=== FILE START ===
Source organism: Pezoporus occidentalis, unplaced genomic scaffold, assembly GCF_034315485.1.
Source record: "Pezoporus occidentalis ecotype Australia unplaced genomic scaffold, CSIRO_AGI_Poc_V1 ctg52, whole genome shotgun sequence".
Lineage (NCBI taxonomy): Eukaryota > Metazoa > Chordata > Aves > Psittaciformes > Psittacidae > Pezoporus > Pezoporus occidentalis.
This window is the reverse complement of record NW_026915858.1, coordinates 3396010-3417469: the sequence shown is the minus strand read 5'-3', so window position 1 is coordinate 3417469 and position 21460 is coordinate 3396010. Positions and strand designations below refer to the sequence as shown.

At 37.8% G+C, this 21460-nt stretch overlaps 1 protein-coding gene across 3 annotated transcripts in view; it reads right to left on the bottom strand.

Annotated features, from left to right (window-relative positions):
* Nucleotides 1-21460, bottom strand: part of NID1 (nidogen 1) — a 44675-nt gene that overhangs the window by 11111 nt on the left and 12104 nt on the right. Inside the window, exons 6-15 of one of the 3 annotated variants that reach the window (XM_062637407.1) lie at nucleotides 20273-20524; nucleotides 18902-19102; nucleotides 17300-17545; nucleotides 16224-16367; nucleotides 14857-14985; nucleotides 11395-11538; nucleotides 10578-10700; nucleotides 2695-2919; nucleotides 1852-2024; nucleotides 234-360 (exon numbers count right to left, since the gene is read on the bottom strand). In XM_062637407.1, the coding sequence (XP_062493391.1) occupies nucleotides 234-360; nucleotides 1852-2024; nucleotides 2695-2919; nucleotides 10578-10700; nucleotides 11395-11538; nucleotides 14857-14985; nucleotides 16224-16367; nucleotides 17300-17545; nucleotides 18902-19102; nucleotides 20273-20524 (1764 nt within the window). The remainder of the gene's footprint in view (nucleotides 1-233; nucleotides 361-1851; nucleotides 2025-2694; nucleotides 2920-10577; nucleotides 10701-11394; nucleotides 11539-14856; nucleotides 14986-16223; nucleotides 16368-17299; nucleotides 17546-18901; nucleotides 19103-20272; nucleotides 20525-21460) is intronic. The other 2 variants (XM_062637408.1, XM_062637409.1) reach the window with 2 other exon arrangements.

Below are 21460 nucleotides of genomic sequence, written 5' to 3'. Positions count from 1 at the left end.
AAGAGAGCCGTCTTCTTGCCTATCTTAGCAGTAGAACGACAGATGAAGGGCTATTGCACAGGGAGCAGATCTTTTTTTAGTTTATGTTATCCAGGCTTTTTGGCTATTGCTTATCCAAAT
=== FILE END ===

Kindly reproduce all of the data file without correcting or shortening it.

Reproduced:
Source organism: Pezoporus occidentalis, unplaced genomic scaffold, assembly GCF_034315485.1.
Source record: "Pezoporus occidentalis ecotype Australia unplaced genomic scaffold, CSIRO_AGI_Poc_V1 ctg52, whole genome shotgun sequence".
Lineage (NCBI taxonomy): Eukaryota > Metazoa > Chordata > Aves > Psittaciformes > Psittacidae > Pezoporus > Pezoporus occidentalis.
This window is the reverse complement of record NW_026915858.1, coordinates 3396010-3417469: the sequence shown is the minus strand read 5'-3', so window position 1 is coordinate 3417469 and position 21460 is coordinate 3396010. Positions and strand designations below refer to the sequence as shown.

At 37.8% G+C, this 21460-nt stretch overlaps 1 protein-coding gene across 3 annotated transcripts in view; it reads right to left on the bottom strand.

Annotated features, from left to right (window-relative positions):
* Nucleotides 1-21460, bottom strand: part of NID1 (nidogen 1) — a 44675-nt gene that overhangs the window by 11111 nt on the left and 12104 nt on the right. Inside the window, exons 6-15 of one of the 3 annotated variants that reach the window (XM_062637407.1) lie at nucleotides 20273-20524; nucleotides 18902-19102; nucleotides 17300-17545; nucleotides 16224-16367; nucleotides 14857-14985; nucleotides 11395-11538; nucleotides 10578-10700; nucleotides 2695-2919; nucleotides 1852-2024; nucleotides 234-360 (exon numbers count right to left, since the gene is read on the bottom strand). In XM_062637407.1, the coding sequence (XP_062493391.1) occupies nucleotides 234-360; nucleotides 1852-2024; nucleotides 2695-2919; nucleotides 10578-10700; nucleotides 11395-11538; nucleotides 14857-14985; nucleotides 16224-16367; nucleotides 17300-17545; nucleotides 18902-19102; nucleotides 20273-20524 (1764 nt within the window). The remainder of the gene's footprint in view (nucleotides 1-233; nucleotides 361-1851; nucleotides 2025-2694; nucleotides 2920-10577; nucleotides 10701-11394; nucleotides 11539-14856; nucleotides 14986-16223; nucleotides 16368-17299; nucleotides 17546-18901; nucleotides 19103-20272; nucleotides 20525-21460) is intronic. The other 2 variants (XM_062637408.1, XM_062637409.1) reach the window with 2 other exon arrangements.

Below are 21460 nucleotides of genomic sequence, written 5' to 3'. Positions count from 1 at the left end.
AAGAGAGCCGTCTTCTTGCCTATCTTAGCAGTAGAACGACAGATGAAGGGCTATTGCACAGGGAGCAGATCTTTTTTTAGTTTATGTTATCCAGGCTTTTTGGCTATTGCTTATCCAAAT